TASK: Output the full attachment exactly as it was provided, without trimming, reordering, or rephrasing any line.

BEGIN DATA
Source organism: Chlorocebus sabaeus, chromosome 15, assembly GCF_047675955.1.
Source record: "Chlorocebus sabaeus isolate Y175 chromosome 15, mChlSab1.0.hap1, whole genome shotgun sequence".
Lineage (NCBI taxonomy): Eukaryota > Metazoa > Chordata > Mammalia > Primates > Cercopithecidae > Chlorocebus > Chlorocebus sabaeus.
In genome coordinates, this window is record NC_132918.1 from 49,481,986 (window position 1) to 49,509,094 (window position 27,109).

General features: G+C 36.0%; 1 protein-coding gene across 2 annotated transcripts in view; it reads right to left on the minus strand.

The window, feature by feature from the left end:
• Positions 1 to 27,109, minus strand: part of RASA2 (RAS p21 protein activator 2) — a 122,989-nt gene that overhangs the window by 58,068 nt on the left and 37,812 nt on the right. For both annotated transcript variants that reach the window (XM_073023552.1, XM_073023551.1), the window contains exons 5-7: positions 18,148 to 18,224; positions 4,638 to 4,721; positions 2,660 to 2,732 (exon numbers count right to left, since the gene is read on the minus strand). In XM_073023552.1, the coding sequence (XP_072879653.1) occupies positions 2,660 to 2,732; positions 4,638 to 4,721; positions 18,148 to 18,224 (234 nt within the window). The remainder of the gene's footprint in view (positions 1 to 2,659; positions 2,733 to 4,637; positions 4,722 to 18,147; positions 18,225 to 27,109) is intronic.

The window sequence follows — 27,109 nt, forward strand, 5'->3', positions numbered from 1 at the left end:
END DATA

Source organism: Chlorocebus sabaeus, chromosome 15, assembly GCF_047675955.1.
Source record: "Chlorocebus sabaeus isolate Y175 chromosome 15, mChlSab1.0.hap1, whole genome shotgun sequence".
Lineage (NCBI taxonomy): Eukaryota > Metazoa > Chordata > Mammalia > Primates > Cercopithecidae > Chlorocebus > Chlorocebus sabaeus.
In genome coordinates, this window is record NC_132918.1 from 49,481,986 (window position 1) to 49,509,094 (window position 27,109).

General features: G+C 36.0%; 1 protein-coding gene across 2 annotated transcripts in view; it reads right to left on the minus strand.

The window, feature by feature from the left end:
• Positions 1 to 27,109, minus strand: part of RASA2 (RAS p21 protein activator 2) — a 122,989-nt gene that overhangs the window by 58,068 nt on the left and 37,812 nt on the right. For both annotated transcript variants that reach the window (XM_073023552.1, XM_073023551.1), the window contains exons 5-7: positions 18,148 to 18,224; positions 4,638 to 4,721; positions 2,660 to 2,732 (exon numbers count right to left, since the gene is read on the minus strand). In XM_073023552.1, the coding sequence (XP_072879653.1) occupies positions 2,660 to 2,732; positions 4,638 to 4,721; positions 18,148 to 18,224 (234 nt within the window). The remainder of the gene's footprint in view (positions 1 to 2,659; positions 2,733 to 4,637; positions 4,722 to 18,147; positions 18,225 to 27,109) is intronic.

The window sequence follows — 27,109 nt, forward strand, 5'->3', positions numbered from 1 at the left end: